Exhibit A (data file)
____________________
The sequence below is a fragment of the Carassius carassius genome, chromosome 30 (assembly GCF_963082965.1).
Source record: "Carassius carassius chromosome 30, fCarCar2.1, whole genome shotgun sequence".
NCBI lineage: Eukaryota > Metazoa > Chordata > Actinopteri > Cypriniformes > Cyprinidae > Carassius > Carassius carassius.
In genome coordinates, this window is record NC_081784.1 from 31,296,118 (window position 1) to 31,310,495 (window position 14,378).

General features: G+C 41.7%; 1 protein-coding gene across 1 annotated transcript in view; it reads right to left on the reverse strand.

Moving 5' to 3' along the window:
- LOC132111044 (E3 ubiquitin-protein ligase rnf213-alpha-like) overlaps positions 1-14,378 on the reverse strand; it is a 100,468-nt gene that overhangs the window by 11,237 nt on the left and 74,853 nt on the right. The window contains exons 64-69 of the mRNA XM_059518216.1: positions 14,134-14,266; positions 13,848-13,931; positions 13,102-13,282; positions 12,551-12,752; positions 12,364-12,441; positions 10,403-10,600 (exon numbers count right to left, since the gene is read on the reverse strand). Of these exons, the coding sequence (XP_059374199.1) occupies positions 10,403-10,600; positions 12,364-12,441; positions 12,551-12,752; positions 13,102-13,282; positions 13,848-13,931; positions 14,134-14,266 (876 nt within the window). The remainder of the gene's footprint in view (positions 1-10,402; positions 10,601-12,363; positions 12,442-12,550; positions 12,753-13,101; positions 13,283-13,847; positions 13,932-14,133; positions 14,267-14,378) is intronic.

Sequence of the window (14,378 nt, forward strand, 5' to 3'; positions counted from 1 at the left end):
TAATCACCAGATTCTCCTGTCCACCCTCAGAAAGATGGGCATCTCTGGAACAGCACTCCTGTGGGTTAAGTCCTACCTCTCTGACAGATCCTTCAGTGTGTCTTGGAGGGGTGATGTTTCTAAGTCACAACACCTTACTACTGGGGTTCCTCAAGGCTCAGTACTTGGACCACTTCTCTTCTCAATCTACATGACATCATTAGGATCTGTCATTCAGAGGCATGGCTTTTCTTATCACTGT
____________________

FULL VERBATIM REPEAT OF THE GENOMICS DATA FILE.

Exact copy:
The sequence below is a fragment of the Carassius carassius genome, chromosome 30 (assembly GCF_963082965.1).
Source record: "Carassius carassius chromosome 30, fCarCar2.1, whole genome shotgun sequence".
NCBI lineage: Eukaryota > Metazoa > Chordata > Actinopteri > Cypriniformes > Cyprinidae > Carassius > Carassius carassius.
In genome coordinates, this window is record NC_081784.1 from 31,296,118 (window position 1) to 31,310,495 (window position 14,378).

General features: G+C 41.7%; 1 protein-coding gene across 1 annotated transcript in view; it reads right to left on the reverse strand.

Moving 5' to 3' along the window:
- LOC132111044 (E3 ubiquitin-protein ligase rnf213-alpha-like) overlaps positions 1-14,378 on the reverse strand; it is a 100,468-nt gene that overhangs the window by 11,237 nt on the left and 74,853 nt on the right. The window contains exons 64-69 of the mRNA XM_059518216.1: positions 14,134-14,266; positions 13,848-13,931; positions 13,102-13,282; positions 12,551-12,752; positions 12,364-12,441; positions 10,403-10,600 (exon numbers count right to left, since the gene is read on the reverse strand). Of these exons, the coding sequence (XP_059374199.1) occupies positions 10,403-10,600; positions 12,364-12,441; positions 12,551-12,752; positions 13,102-13,282; positions 13,848-13,931; positions 14,134-14,266 (876 nt within the window). The remainder of the gene's footprint in view (positions 1-10,402; positions 10,601-12,363; positions 12,442-12,550; positions 12,753-13,101; positions 13,283-13,847; positions 13,932-14,133; positions 14,267-14,378) is intronic.

Sequence of the window (14,378 nt, forward strand, 5' to 3'; positions counted from 1 at the left end):
TAATCACCAGATTCTCCTGTCCACCCTCAGAAAGATGGGCATCTCTGGAACAGCACTCCTGTGGGTTAAGTCCTACCTCTCTGACAGATCCTTCAGTGTGTCTTGGAGGGGTGATGTTTCTAAGTCACAACACCTTACTACTGGGGTTCCTCAAGGCTCAGTACTTGGACCACTTCTCTTCTCAATCTACATGACATCATTAGGATCTGTCATTCAGAGGCATGGCTTTTCTTATCACTGT